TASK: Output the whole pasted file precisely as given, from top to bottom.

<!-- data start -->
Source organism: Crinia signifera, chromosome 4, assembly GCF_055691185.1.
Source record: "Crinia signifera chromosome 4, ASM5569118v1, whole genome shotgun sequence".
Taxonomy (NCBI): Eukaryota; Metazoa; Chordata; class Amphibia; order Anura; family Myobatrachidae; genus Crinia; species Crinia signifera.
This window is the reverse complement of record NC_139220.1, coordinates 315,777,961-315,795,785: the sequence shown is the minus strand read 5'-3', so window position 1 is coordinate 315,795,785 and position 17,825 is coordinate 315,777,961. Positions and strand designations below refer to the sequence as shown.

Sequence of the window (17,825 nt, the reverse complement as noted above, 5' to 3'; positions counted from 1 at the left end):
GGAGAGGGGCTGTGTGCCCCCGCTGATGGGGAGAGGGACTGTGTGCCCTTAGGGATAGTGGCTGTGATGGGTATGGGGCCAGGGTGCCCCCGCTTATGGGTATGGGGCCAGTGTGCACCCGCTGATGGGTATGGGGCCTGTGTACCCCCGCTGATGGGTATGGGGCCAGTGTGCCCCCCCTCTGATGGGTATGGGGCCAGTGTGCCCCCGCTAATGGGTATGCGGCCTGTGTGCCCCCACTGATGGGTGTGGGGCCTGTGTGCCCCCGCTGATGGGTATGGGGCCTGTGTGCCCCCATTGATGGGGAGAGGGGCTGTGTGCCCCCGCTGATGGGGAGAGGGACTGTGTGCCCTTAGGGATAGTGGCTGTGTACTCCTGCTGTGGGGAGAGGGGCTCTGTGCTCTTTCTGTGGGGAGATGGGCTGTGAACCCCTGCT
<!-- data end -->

Source organism: Crinia signifera, chromosome 4, assembly GCF_055691185.1.
Source record: "Crinia signifera chromosome 4, ASM5569118v1, whole genome shotgun sequence".
Taxonomy (NCBI): Eukaryota; Metazoa; Chordata; class Amphibia; order Anura; family Myobatrachidae; genus Crinia; species Crinia signifera.
This window is the reverse complement of record NC_139220.1, coordinates 315,777,961-315,795,785: the sequence shown is the minus strand read 5'-3', so window position 1 is coordinate 315,795,785 and position 17,825 is coordinate 315,777,961. Positions and strand designations below refer to the sequence as shown.

Sequence of the window (17,825 nt, the reverse complement as noted above, 5' to 3'; positions counted from 1 at the left end):
GGAGAGGGGCTGTGTGCCCCCGCTGATGGGGAGAGGGACTGTGTGCCCTTAGGGATAGTGGCTGTGATGGGTATGGGGCCAGGGTGCCCCCGCTTATGGGTATGGGGCCAGTGTGCACCCGCTGATGGGTATGGGGCCTGTGTACCCCCGCTGATGGGTATGGGGCCAGTGTGCCCCCCCTCTGATGGGTATGGGGCCAGTGTGCCCCCGCTAATGGGTATGCGGCCTGTGTGCCCCCACTGATGGGTGTGGGGCCTGTGTGCCCCCGCTGATGGGTATGGGGCCTGTGTGCCCCCATTGATGGGGAGAGGGGCTGTGTGCCCCCGCTGATGGGGAGAGGGACTGTGTGCCCTTAGGGATAGTGGCTGTGTACTCCTGCTGTGGGGAGAGGGGCTCTGTGCTCTTTCTGTGGGGAGATGGGCTGTGAACCCCTGCT